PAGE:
Webster students turnip the beet at new community garden


Photography by Amie Boggeman

Three Webster University students are taking their classroom studies to the next level by starting their own organic community garden.

The garden, located about five blocks from the Missouri Botanical Gardens, resulted from the combined interests of senior sustainability minor Claire Hagarty and junior sustainability majors Suzie Schmitt and Forrest Burrelsman. Schmitt’s father originally owned the land, but had to move to Kansas City, Missouri for his job, leaving the space open for use.

“The three of us were talking about starting a garden, and I knew I had the perfect spot for it,” Schmitt said. “I talked to my dad about it, and he was all for it. So it just took off from there.”

All the items used to build the garden (except the soil) are reclaimed, and the group is focused on making the spot as sustainable and organic as possible. However, even though the idea started with these three students, Hagarty said they are looking for it to expand and be a true community-based area.

“We want to get more people involved. It’s open to anyone who wants to be a part of it,” she said. “It will be a fun project to do with friends and with the community. It can just be a fun place to hang out.”

The official name of the garden is still in the works. But Burrelsman said he sees the place growing into something bigger than just a garden.

“I want it to be completely community-based. I want it to be a garden, but also a place where people can come hang out and meet new people,” he said. “I want to have crafts and even put on shows where people can play music. I want it to be a safe place for everyone to be.”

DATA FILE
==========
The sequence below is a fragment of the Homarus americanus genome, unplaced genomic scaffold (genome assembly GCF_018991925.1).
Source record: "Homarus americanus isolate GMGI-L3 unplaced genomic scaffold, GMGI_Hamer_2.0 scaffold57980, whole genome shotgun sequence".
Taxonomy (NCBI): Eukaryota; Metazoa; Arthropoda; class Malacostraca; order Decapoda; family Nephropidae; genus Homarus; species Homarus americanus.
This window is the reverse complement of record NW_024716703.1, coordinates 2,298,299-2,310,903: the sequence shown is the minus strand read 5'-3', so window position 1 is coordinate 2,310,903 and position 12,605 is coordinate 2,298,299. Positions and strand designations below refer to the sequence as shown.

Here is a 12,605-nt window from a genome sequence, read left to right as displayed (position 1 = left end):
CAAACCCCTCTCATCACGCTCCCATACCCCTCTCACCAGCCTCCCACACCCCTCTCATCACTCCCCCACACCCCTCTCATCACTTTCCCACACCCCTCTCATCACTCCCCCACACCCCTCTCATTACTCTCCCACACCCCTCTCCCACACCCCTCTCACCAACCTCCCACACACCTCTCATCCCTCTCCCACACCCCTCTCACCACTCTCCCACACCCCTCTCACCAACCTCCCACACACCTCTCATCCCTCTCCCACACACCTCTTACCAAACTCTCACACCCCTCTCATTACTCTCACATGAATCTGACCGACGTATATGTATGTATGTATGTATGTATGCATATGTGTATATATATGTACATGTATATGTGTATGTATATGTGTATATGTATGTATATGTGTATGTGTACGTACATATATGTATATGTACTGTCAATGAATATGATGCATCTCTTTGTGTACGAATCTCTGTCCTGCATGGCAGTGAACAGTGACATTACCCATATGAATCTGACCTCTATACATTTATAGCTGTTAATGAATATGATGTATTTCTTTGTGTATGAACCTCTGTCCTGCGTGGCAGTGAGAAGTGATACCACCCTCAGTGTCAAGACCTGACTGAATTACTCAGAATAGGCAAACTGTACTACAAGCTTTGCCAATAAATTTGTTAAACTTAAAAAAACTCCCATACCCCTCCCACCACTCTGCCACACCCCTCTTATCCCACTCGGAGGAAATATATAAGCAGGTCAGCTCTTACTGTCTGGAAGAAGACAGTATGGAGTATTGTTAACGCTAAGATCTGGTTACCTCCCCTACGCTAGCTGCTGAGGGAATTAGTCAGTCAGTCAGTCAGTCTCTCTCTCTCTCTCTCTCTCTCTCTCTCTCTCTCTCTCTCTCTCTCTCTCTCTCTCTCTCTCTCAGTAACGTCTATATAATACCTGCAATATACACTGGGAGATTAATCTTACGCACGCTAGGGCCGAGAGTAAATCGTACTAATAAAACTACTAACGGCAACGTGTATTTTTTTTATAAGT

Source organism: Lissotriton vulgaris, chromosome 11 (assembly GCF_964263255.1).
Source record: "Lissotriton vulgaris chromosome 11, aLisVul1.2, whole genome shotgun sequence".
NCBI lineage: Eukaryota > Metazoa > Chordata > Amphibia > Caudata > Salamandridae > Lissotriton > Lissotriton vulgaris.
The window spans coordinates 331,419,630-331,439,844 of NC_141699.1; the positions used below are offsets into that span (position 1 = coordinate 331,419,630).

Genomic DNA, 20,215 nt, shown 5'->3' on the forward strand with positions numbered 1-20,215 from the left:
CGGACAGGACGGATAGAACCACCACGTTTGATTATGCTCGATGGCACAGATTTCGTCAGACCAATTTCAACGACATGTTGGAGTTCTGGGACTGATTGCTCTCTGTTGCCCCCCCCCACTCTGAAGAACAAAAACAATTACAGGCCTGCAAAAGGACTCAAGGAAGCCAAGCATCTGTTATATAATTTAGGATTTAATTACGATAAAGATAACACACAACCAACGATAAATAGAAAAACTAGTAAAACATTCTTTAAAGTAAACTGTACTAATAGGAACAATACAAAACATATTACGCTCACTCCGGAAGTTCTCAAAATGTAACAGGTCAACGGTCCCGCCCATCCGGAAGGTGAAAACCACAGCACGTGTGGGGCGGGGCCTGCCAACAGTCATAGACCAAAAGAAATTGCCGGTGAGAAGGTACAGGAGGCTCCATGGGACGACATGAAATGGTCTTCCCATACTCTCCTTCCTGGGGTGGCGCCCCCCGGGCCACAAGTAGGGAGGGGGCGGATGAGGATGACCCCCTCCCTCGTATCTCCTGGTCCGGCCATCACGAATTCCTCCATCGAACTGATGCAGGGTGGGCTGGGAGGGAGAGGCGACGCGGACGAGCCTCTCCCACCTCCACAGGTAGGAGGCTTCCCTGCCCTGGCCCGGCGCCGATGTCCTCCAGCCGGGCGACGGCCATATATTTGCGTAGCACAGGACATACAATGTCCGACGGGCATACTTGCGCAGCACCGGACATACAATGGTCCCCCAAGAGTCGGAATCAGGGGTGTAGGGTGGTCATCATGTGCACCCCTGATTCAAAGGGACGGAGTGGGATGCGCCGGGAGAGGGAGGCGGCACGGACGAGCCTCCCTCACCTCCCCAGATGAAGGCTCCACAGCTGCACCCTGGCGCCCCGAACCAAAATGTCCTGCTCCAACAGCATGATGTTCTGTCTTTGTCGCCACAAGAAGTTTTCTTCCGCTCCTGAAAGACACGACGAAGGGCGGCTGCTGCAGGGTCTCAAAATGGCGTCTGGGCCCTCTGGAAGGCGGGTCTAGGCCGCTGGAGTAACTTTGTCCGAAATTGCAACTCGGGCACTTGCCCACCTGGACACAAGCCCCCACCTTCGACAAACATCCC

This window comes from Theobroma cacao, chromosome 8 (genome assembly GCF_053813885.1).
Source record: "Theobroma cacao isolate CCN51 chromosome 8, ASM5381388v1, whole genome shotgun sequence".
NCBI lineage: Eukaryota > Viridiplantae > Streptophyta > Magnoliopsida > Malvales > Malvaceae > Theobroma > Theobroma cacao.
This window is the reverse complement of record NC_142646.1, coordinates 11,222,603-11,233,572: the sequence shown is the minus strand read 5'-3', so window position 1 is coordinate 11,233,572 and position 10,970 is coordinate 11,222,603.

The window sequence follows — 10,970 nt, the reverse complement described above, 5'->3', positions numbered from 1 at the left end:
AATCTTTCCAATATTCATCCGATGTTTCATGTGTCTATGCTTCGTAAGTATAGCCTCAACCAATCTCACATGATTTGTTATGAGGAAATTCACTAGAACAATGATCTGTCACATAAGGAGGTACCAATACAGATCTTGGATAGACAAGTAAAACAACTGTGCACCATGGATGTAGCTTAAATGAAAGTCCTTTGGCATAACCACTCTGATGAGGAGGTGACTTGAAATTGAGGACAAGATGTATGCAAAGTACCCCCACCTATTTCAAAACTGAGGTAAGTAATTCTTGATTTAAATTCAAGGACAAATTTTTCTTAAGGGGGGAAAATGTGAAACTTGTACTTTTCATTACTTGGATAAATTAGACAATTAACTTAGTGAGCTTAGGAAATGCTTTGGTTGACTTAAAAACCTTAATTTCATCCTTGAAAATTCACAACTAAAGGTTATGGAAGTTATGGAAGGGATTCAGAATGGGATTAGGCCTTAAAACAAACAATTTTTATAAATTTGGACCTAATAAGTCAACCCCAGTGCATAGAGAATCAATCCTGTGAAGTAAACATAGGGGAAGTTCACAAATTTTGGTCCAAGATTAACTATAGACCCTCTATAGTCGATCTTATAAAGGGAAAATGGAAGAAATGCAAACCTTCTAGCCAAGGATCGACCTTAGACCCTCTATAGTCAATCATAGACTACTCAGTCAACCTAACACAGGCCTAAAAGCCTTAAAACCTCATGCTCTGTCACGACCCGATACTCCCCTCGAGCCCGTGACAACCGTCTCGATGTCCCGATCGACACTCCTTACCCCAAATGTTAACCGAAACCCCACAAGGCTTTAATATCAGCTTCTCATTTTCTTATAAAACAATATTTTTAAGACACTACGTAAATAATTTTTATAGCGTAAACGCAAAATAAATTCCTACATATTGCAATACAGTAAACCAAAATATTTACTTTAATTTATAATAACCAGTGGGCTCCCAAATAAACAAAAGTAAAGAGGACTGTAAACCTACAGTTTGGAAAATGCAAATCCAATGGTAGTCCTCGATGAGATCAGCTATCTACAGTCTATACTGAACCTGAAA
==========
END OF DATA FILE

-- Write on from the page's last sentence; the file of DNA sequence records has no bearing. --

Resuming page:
Schmitt also stressed the idea that the garden is for anyone who wants to get involved. She said they are working on getting a fire pit, benches and a fence to turn the garden into a great spot for people to hang out.

“I think this could be a really positive thing for the area that it’s in,” Schmitt said.

The idea of the garden is that anyone can go out and harvest whatever they want, Hagarty said. As of now, she is starting to grow the seeds at home in her windowsill before transferring them to the garden.

“We are growing three different kinds of tomatoes cucumbers, zucchini, lettuce, beets, onions, carrots, snap peas, jalapeños, green peppers and just a lot of things,” Hagarty said. “So far we have three beds for the garden, and we plan on having more but it’s hard to have enough money.”

For Burrelsman, the inspiration for a garden started when he pursued a sustainability minor, something that eventually turned into a second major for him.

“I’ve always wanted to do stuff with gardening and food. I’m a hands-on person for learning, and this is a perfect way for me to put what I’m learning in the classroom into practice,” Burrelsman said.

Hagarty, Schmitt and Burrelsman are accepting donations for the garden and are looking into starting a page on the crowdfunding website Indiegogo. Schmitt said there isn’t a set goal that they need to fundraise because they are still assessing exactly what they want to put in the space.

Hagarty said she hopes to recruit people to join them who can continue the garden once they graduate.

“We are really excited about this project, and we are really open to anyone else who wants to be a part of it,” Hagarty said.

For more information, visit the garden’s Facebook page: Community Urban Garden.

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